Just Playlists—Android Music Player for M3U Playlists

There are quite a few nice general-purpose music players for the Android operating system.  But I couldn’t find one that was lightweight and implemented playlist shuffling the way I wanted it to.  A “proper” playlist shuffle for me is shuffling the list of tracks as found in the playlist and then playing the shuffled list from first track to last track.  This means that no track will be played again until all tracks in the shuffled list have been played.  Most the Android players I’ve tried simply do random play—that is, they randomly pick tracks from the playlist and thus will end up with repeats before all tracks are played.

That’s why I ended up writing the “Just Playlists” music player for Android.  It’s not meant to be a replacement for the other music players and doesn’t have the sophisticated features they do.  But it does shuffle playlists as described above.  Here’s a complete list of the important features of the program:

  • User choice of loading the playlists in given order or as randomly shuffled.
  • A shuffled playlist is read from first to last track and thus doesn’t repeat any tracks before all tracks have been played.  Upon getting to the end of the playlist, play continues at the beginning of the list.
  • The current track, current position in the track, and track order are saved for each loaded playlist.  Thus, the user can switch between playlists and always return to the same spot in each playlist.
  • The music player interface is very simple, with maximal space being given to the album artwork.
  • Android’s media database is queried for tag and artwork information.  Thus, any media that Android can scan and store data for will return information for the program to display.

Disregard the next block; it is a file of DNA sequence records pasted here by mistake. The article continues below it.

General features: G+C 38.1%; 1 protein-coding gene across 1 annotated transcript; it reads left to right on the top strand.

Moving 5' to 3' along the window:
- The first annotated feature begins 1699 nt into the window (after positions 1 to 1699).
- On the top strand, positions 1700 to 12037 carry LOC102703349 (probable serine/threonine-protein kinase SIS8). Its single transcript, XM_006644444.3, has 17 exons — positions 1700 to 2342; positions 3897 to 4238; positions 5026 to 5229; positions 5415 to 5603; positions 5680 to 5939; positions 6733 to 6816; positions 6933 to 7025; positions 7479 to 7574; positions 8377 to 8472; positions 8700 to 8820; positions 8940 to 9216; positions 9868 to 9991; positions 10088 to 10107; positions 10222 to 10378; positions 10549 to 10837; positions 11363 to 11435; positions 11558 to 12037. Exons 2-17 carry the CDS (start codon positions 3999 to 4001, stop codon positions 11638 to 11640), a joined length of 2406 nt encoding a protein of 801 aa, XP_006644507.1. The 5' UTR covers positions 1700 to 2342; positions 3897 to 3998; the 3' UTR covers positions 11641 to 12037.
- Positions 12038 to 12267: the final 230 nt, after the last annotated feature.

• The user can use the “Touch” menu option to for the currently-loaded playlist, which causes it to be reloaded from the microSD card, with the choice of a new shuffle or unshuffled.
  • If a playlist file is changed by the user, the program detects this and reloads it as if it’s a new playlist.
  • The user creates playlists outside of the program in M3U format and then loads them to the microSD card.  An M3U playlist is a text file with one track file name per line.  Track file names can be complete Unix-style file paths to the location of music files anywhere on the microSD card.
  • If a phone call comes in, the player will pause during the call and then resume afterward.

    This program is not for everyone.  To use it, you’ll need to be comfortable with creating M3U playlists on your computer and then loading them and your music files to your phone’s microSD card.   I do this using Perl and DOS scripts to create the playlists from iTunes playlist exports, copying both the music and the playlists to my microSD card from my PC.  I hope to make these suitable for public consumption and make them available at some point.

    Here’s a list of improvements I hope to make to “Just Playlists” in the future:

    • Better use of higher screen resolutions.  The program should work fine at all resolutions, but it looks best under 320×480 and doesn’t take full advantage of higher resolutions and their increased screen areas—such as the 854×480 screen of the Motorola Droid.
    • Bluetooth headset control.
    • Ability to view and manipulate playlists from within the program.
    • Ability to specify either repeat play when the end of a playlist is reached or that the playback should just stop.

      If you try the program out and find that it has any problems, feel free to leave a comment here and I’ll see if I can fix it.  Please include information on your phone, including its screen resolution and the version of Android its running.  I own a T-Mobile G1 and thus have only used it on this physical hardware, which is running Cyanogen’s modded version of Android Donut (v. 1.6r2) at 320×480.  I have tested it via emulators under most screen resolutions and on Android v. 1.5r3 through 2.0.1.

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